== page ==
Mindful parenting is not a collection of techniques of how-to- dos and what-to-dos. Rather it is a practice of a way to be with our children, that is seeing and accepting of ourselves, and our children as they are now, responding effectively, and encouraging of their further growth in a healthy, safe, peaceful, and fulfilled way. Parenting tasks such as teaching, guiding, disciplining, limit-setting, nurturing, and providing a safe and healthy environment, among others, continue to play a central role of parenting in the context of a mindful relationship in which the child feels heard, respected, seen and accepted. When a child’s behaviour needs to be addressed for moral, safety or health reasons, this need could be responded to with clarity, calm, compassion and wisdom.
The practice of mindful parenting is not conditional on the emotional states or stress levels of ourselves or our children, nor does it depend on external circumstances. Whatever is going on in ourselves, our children and the world around us is the actual subject of mindful awareness, and therefore an opportunity to practice.
Listening in an attentive way is a valuable and practical expression of our love for our child, and understanding our child’s perspective is an effective tool of communication. This often requires slowing down. Unfortunately, it can feel like we are going against the cultural grain to value or to learn how to slow down, pay attention, single-task, delay gratification, and be kind and compassionate to ourselves and to others. For many of us, it seems more culturally congruent to show our love for our children by doing as much as we can as fast as we can to provide them with all of the experiences and opportunities we think they need to thrive in this rapidly changing society.
In reality, we just do not know. The world is changing quickly. This uncertainty leads to some parents feeling powerless, and less confident in their parenting, deferring to the “experts” and well-intended “enriching” activities and stimulation in an attempt to prepare their children for an uncertain future in this competitive and stressful culture. Ironically, this may lead to insufficient time and energy for the most valuable, (and cost-effective) resource parents have to offer their children to enhance their resilience in preparation for their future: regular unstructured, “unproductive” time with a mindfully present and attuned adult. Optimally, a child’s life would have a fluid balance between productive, active “learning time”, and rest and unstructured “play time”. In either case our mindful presence and the mindful presence of their teachers and other significant adults in their lives would enhance any experience.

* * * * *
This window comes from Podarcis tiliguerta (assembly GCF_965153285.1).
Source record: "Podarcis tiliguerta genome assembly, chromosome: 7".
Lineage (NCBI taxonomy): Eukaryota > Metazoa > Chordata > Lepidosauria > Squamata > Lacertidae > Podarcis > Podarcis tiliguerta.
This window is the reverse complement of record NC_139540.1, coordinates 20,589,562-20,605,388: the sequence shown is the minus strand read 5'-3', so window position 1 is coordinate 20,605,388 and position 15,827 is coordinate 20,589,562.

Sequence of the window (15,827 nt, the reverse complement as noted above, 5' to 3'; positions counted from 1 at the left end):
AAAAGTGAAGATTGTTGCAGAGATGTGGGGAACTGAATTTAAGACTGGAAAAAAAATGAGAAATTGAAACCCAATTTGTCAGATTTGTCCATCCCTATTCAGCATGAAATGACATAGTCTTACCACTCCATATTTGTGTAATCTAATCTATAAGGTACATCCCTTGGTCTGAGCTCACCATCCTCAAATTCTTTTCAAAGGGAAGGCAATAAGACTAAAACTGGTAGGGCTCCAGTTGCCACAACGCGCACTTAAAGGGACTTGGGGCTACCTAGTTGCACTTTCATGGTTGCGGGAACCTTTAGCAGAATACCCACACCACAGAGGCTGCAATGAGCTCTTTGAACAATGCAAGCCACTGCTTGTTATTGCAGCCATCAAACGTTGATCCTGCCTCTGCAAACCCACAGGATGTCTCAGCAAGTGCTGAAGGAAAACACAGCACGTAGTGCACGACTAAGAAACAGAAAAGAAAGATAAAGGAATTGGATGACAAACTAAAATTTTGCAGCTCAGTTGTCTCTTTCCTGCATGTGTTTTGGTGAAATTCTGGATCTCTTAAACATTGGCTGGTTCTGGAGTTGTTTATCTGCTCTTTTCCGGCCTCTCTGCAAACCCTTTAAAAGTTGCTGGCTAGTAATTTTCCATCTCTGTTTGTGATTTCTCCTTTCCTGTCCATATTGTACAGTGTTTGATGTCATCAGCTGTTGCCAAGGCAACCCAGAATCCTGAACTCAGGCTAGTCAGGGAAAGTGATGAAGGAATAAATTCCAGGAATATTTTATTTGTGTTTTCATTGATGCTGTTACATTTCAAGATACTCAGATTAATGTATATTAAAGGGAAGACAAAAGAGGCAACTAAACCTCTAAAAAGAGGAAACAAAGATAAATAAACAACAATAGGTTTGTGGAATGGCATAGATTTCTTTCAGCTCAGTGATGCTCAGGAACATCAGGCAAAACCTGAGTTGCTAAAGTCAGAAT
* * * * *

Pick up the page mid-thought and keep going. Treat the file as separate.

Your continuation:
Mindful parenting becomes especially important with the challenges of raising a child with biological vulnerabilities such as symptoms consistent with diagnoses of attention deficit disorder, anxiety disorder, depression, autistic spectrum disorder, and learning exceptionalities, and under stressful circumstances such as chronic illness of a family member, divorce, exposure to domestic or neughbourhood violence, and poverty, to name a few.
The reliable presence of an adult who is attuned to the child, who is willing and able to consider the perspective of the child, who cares unconditionally about the child, and who is able to regulate their own emotions and attention in order to clearly see and respond wisely to whatever is happening, is extremely valuable to the optimal emotional, social, physical and cognitive development, and success of the child.
Recent findings in neuroscience research suggest that parenting our children mindfully provides them with a sense of security which fortifies their health and wellness, enhances their abilities to learn to their full potential in and out of school, potentiates their ability to regulate their emotions and attention and to make good decisions, fosters resilience in the face of any curve balls that life throws their way, and enables them to thrive in this fast-paced and uncertain world.
Parenting mindfully also deepens the relationship between parent and child, and provides parents with a more comfortable and joyful experience of raising their children.
Mindful parenting is a practice which is simple, but not easy, and most definitely worth the effort.
M. Lee Freedman, MD, CM FRCP(C)